"It seems that oh, eigh' hunnerd or so years ago, the place 'round these parts 'twas nowt but a plain with a heap o' hills, flat as Jerkin's griddle cakes," Jerkin made a face at the Corporal that promised retribution of this slight. "One o' the old battle-towers were on it... Ye know, the ones built 'round when that lich o' a counselor o'erthrew King Richard."

"Go on, " Catherine stated after he paused to take a sip of brown drink. He more willingly continued as the Irish part of him that liked to tell a good yarn took him over. Catherine found her earlier dream beginning to surface, and her eyes saw the red moonlight yet again...

"There were a slew o' King's knights in that tower, an' since there wasn't much worries 'tween tae Tower and London, all the Knights there were still those loyal to the rightful King. But there came one day th' counselor, a ex-vizier from out East, brought his army and engines o' war to the tower, last of its kind..."

The dark, bone-thin old man was dressed in velvet robes rich as befit his station...

"-And 'fore anyone knew it, there was naught but one knight left-"

Tall and defiant, he stood in the crumbling courtyard alone.

"- As there was odds o' a hunnerd to one, that last knight lost. Not before he charged that bloody vizier tho'. " His voice lowered dramatically. "Some say that blackguard used sorcery tae kill the knight, but not 'fore tae good man made a promise-"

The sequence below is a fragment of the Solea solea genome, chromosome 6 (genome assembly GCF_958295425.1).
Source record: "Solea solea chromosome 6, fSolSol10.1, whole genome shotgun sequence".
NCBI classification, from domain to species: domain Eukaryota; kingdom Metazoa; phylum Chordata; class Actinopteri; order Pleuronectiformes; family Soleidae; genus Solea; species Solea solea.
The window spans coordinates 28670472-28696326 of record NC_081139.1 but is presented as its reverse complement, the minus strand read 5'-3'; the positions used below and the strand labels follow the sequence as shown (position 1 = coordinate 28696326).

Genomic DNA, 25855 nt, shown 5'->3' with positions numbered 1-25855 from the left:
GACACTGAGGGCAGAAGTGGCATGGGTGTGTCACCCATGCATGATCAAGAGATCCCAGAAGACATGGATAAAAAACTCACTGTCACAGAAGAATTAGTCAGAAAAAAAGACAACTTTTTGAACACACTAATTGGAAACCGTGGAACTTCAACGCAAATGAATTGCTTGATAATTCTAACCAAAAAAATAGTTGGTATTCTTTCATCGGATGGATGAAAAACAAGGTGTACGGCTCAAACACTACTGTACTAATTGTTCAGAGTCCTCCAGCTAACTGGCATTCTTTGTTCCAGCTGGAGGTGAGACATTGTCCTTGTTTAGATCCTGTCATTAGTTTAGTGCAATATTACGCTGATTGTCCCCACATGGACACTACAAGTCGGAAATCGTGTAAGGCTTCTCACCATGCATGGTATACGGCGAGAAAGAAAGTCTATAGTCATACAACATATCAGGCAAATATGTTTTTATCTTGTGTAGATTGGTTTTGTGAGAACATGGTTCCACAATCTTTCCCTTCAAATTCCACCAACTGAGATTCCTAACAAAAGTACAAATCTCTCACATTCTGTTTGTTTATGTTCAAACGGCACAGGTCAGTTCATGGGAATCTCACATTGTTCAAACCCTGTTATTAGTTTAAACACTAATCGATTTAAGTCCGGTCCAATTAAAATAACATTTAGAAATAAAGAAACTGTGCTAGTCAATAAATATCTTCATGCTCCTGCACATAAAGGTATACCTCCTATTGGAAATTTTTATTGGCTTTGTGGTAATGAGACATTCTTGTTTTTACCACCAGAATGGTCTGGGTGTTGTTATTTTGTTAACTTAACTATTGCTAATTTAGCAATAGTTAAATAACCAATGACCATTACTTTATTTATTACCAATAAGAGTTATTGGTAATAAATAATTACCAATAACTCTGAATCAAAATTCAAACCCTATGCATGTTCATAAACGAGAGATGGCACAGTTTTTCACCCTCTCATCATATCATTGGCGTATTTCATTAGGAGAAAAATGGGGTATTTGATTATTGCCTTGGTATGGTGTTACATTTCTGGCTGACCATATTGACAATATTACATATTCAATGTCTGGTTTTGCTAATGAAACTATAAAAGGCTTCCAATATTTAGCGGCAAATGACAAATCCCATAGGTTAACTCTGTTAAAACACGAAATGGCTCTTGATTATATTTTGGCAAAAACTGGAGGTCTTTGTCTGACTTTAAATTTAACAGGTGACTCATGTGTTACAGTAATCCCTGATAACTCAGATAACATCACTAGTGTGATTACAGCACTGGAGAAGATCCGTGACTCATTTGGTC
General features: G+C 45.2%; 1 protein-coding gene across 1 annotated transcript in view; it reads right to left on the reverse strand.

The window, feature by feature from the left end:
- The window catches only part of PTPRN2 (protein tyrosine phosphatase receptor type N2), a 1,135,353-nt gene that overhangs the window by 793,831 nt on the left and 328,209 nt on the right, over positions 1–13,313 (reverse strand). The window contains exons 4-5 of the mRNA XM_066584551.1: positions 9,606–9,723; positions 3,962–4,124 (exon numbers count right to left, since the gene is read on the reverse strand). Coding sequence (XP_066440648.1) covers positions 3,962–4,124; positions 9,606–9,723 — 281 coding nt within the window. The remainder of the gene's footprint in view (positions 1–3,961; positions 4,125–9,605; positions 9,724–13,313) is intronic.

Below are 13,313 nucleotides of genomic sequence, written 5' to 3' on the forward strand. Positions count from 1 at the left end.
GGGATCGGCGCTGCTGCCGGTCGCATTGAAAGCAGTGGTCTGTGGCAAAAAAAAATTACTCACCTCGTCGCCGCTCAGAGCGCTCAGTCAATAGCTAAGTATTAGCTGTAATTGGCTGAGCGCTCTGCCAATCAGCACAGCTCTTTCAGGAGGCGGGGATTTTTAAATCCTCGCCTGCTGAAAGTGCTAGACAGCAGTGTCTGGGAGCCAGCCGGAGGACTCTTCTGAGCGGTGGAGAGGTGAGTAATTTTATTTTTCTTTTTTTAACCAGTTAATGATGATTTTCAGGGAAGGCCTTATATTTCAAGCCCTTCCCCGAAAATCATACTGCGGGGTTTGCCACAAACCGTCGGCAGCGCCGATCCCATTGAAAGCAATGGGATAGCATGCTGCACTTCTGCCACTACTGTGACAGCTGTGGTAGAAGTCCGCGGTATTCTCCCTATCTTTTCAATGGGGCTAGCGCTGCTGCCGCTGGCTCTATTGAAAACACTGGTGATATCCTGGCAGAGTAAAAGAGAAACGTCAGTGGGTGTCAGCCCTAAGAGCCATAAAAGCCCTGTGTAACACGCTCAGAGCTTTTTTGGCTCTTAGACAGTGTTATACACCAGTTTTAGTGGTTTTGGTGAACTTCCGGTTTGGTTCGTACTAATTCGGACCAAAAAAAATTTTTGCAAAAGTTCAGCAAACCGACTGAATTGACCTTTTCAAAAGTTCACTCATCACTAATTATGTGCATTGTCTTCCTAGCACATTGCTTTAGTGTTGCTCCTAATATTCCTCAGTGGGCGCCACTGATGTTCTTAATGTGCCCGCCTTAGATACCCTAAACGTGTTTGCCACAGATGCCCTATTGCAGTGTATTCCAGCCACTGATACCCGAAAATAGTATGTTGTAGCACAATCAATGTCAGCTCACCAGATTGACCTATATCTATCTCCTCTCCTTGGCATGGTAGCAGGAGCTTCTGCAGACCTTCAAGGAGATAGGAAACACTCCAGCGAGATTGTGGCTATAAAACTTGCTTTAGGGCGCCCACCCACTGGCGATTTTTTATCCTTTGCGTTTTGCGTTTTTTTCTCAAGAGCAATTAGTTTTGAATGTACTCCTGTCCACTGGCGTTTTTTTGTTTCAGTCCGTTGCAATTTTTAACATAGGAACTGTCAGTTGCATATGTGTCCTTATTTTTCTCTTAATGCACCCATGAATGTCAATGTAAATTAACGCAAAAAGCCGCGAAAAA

'It shall never truly be yours-

"-Then tae knight died, but the vizier couldnae put hide nor hair in tae Tower gate. Th'forest seemed to grow 'round overnight, and its said the knight's shade-"

-Not while I or any of my descendants yet live.'

"-Still defends the place, and tae traitor is still trying t' take it over still. But this is just all some addle-brained local's tale...Miss Catherine?"

A shiver of premonition swept over Catherine, making her skin turn cold, and goose bumps crawl across her cream-sheathed arms. The headache had returned with a vengeance. McIntyre glared at Hoskins and quickly picked up the young woman's hand to chafe it. Hoskins picked up his mug and drained it, keeping an eye on the Commander's daughter.

"Ma'am, are you all right?" The Captain asked.

Catherine quickly drew her hand back and murmured in a husky tone, "Yes, Captain, I am fine... Still, I cannot miss the wedding of my own flesh and blood." Her temples pounded, and her eyes were awash with a scene from another time...

"It is only a legend, not true in the least- By Jove there cannot be any truth! Talk of heirs coming back- absurd I tell you!" McIntyre shrugged.

Her cinnamon-colored eyes opened suddenly, and they flashed in the lantern's light.
"We will take the shortcut."